Because NDFS is always writing data to multiple nodes it is extremely important that the consistent model is strict, ensuring that writes are only acknowledged once two or more copies have been successfully committed to disk in different nodes or blocks. This requires a clear understanding of the CAP theorem (Consistency, Availability and Partition Tolerance) (http://en.m.wikipedia.org/wiki/CAP_theorem).

Medusa, the metadata layer, stores and manages all of the cluster metadata in a distributed ring based upon a heavily modified Apache Cassandra, and Paxos algorithm is utilized to enforce strict consistency.




Paxos is a family of protocols for solving consensus in a network of unreliable processors. Consensus is the process of agreeing on one result among a group of participants. This problem becomes difficult when the participants or their communication medium may experience failures. Paxos is usually used where durability is required (for example, to replicate a file or a database), in which the amount of durable state could be large. The protocol attempts to make progress even during periods when some bounded numbers of replicas are unresponsive. There is also a mechanism to drop a permanently failed replica or to add a new replica.” – This service runs on every node in the cluster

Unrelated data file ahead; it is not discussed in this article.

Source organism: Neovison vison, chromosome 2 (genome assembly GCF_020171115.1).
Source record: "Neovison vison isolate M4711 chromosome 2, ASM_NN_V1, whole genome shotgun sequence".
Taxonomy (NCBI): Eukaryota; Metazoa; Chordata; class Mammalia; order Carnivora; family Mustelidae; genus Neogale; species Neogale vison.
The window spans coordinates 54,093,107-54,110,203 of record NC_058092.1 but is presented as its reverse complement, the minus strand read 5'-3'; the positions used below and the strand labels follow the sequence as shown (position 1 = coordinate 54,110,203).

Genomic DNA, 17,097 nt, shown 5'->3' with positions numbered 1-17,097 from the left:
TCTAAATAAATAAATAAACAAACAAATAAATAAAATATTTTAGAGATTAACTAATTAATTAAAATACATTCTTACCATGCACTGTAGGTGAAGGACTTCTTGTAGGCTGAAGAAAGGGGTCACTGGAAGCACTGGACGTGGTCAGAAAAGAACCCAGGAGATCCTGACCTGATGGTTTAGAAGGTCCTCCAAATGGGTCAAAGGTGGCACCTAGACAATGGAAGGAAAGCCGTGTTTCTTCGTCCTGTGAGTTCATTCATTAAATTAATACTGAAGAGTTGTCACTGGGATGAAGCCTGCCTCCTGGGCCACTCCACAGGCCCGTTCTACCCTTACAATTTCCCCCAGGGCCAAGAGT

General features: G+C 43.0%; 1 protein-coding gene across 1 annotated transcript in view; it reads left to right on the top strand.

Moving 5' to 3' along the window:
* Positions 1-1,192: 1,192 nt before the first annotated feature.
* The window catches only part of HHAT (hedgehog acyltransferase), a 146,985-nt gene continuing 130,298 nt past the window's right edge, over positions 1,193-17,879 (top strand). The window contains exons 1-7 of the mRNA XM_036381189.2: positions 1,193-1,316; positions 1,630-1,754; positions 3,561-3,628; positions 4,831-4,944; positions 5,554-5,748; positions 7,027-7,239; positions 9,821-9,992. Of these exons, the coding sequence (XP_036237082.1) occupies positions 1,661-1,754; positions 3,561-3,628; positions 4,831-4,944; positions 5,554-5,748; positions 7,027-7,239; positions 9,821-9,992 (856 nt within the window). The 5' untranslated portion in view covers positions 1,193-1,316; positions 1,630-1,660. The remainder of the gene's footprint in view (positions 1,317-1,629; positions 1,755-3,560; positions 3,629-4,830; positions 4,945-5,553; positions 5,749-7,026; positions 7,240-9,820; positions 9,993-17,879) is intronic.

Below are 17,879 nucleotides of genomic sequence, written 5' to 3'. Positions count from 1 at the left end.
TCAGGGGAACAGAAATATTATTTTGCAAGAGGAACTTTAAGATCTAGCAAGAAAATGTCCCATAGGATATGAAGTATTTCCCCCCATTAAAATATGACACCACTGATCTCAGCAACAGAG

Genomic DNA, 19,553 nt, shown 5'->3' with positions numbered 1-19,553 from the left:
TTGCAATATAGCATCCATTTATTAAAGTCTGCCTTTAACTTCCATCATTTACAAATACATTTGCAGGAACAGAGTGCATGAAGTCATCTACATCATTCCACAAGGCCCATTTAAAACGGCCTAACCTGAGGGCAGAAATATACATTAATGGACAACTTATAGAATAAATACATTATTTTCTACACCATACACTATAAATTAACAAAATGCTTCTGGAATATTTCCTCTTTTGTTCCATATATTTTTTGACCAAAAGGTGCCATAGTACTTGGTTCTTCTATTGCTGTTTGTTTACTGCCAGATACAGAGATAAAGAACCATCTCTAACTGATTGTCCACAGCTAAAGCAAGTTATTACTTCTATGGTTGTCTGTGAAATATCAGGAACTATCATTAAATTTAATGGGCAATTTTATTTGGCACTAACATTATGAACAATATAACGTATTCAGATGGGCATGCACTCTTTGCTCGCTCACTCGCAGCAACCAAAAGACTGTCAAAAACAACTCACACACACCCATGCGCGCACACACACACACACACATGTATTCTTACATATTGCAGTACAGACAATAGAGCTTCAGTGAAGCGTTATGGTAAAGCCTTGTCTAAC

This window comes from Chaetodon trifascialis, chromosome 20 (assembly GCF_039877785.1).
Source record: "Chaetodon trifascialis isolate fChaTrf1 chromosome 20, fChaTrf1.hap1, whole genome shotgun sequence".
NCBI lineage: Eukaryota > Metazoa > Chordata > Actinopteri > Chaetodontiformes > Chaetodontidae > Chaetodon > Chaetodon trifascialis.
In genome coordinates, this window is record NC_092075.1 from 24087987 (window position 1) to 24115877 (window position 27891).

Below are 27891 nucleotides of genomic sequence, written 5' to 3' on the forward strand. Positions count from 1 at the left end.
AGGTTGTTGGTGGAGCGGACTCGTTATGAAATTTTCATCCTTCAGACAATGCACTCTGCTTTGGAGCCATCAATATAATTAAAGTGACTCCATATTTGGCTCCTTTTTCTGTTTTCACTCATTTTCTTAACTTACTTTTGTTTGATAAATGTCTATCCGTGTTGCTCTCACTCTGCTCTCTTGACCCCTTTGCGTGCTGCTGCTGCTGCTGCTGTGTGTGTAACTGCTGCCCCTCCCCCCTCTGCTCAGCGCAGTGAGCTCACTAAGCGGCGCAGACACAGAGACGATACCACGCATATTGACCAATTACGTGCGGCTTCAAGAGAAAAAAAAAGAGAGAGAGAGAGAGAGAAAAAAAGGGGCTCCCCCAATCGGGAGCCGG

The larger the cluster the higher the chances of a double failures (ex. drives), which may lead to data loss. Today, with NOS 4.1, NDFS is able to implement RF 2 and 3, meaning it tolerates up to two simultaneous component failures without data loss. However, it is important to understand that the larger the cluster is, the lower the chance of a tripe disk failure causing data loss due to lower risk of the same data being stored on all three failed drives. Nutanix distribute data across all drives available on the cluster in 1Mb extents, but also always keep a copy of the data local to where the VM is running for performance reasons; this is called data locality.